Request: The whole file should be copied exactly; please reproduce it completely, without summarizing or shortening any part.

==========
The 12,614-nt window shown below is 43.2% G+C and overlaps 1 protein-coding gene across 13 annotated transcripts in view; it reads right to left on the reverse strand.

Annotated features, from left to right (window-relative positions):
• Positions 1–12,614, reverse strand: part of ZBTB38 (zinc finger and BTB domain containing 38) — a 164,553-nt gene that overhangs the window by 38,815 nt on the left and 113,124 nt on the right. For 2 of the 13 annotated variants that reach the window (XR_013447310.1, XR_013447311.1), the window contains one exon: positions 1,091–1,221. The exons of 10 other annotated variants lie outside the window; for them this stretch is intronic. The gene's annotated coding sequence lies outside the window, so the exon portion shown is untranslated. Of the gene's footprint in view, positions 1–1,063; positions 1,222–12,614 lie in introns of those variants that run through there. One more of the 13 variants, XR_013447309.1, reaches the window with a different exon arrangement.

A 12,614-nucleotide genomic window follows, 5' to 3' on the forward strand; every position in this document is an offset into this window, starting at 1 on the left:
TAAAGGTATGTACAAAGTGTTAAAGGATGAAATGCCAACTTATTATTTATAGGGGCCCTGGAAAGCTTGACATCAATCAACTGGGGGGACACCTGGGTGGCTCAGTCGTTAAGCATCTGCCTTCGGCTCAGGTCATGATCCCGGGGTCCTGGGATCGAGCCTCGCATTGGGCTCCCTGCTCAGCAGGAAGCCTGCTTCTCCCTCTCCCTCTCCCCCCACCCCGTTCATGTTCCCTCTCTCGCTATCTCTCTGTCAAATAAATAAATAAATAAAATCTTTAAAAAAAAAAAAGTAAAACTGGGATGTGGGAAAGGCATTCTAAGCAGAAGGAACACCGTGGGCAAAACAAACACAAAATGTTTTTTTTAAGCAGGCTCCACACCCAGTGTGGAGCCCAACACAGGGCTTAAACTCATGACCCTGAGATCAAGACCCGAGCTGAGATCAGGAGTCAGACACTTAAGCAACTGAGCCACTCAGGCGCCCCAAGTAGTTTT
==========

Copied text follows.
The 12,614-nt window shown below is 43.2% G+C and overlaps 1 protein-coding gene across 13 annotated transcripts in view; it reads right to left on the reverse strand.

Annotated features, from left to right (window-relative positions):
• Positions 1–12,614, reverse strand: part of ZBTB38 (zinc finger and BTB domain containing 38) — a 164,553-nt gene that overhangs the window by 38,815 nt on the left and 113,124 nt on the right. For 2 of the 13 annotated variants that reach the window (XR_013447310.1, XR_013447311.1), the window contains one exon: positions 1,091–1,221. The exons of 10 other annotated variants lie outside the window; for them this stretch is intronic. The gene's annotated coding sequence lies outside the window, so the exon portion shown is untranslated. Of the gene's footprint in view, positions 1–1,063; positions 1,222–12,614 lie in introns of those variants that run through there. One more of the 13 variants, XR_013447309.1, reaches the window with a different exon arrangement.

A 12,614-nucleotide genomic window follows, 5' to 3' on the forward strand; every position in this document is an offset into this window, starting at 1 on the left:
TAAAGGTATGTACAAAGTGTTAAAGGATGAAATGCCAACTTATTATTTATAGGGGCCCTGGAAAGCTTGACATCAATCAACTGGGGGGACACCTGGGTGGCTCAGTCGTTAAGCATCTGCCTTCGGCTCAGGTCATGATCCCGGGGTCCTGGGATCGAGCCTCGCATTGGGCTCCCTGCTCAGCAGGAAGCCTGCTTCTCCCTCTCCCTCTCCCCCCACCCCGTTCATGTTCCCTCTCTCGCTATCTCTCTGTCAAATAAATAAATAAATAAAATCTTTAAAAAAAAAAAAGTAAAACTGGGATGTGGGAAAGGCATTCTAAGCAGAAGGAACACCGTGGGCAAAACAAACACAAAATGTTTTTTTTAAGCAGGCTCCACACCCAGTGTGGAGCCCAACACAGGGCTTAAACTCATGACCCTGAGATCAAGACCCGAGCTGAGATCAGGAGTCAGACACTTAAGCAACTGAGCCACTCAGGCGCCCCAAGTAGTTTT